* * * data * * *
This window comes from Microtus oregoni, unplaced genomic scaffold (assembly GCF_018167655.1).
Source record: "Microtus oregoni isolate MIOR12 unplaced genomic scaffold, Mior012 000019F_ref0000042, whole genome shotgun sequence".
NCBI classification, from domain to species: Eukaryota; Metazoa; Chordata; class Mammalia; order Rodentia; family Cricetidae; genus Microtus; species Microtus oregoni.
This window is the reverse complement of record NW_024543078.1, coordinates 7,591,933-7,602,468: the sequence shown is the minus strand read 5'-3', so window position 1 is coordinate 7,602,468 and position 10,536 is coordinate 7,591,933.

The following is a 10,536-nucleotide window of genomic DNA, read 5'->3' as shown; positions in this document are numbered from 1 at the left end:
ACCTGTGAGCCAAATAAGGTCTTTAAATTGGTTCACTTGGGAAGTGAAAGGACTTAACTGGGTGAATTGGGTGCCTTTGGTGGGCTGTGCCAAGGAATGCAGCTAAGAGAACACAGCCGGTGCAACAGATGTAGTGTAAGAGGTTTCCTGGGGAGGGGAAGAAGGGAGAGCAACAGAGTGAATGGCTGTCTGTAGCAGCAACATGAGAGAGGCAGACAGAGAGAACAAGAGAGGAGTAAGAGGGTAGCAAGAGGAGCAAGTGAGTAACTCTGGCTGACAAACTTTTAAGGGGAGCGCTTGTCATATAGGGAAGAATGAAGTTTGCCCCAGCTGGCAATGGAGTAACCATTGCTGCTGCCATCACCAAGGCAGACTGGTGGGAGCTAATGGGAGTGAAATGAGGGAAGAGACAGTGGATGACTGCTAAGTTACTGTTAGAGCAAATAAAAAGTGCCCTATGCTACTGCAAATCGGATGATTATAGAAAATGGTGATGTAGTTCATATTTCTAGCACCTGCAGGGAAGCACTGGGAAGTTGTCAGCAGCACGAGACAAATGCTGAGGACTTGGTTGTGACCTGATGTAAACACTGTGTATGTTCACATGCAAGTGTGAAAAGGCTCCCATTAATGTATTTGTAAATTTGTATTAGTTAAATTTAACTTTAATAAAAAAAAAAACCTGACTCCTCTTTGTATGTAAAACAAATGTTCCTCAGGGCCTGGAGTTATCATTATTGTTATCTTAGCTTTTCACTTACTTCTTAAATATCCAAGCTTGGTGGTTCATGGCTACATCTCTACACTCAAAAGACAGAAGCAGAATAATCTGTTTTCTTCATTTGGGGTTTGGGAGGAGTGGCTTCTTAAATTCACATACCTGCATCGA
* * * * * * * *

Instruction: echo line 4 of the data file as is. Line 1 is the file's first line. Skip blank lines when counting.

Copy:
This window is the reverse complement of record NW_024543078.1, coordinates 7,591,933-7,602,468: the sequence shown is the minus strand read 5'-3', so window position 1 is coordinate 7,602,468 and position 10,536 is coordinate 7,591,933.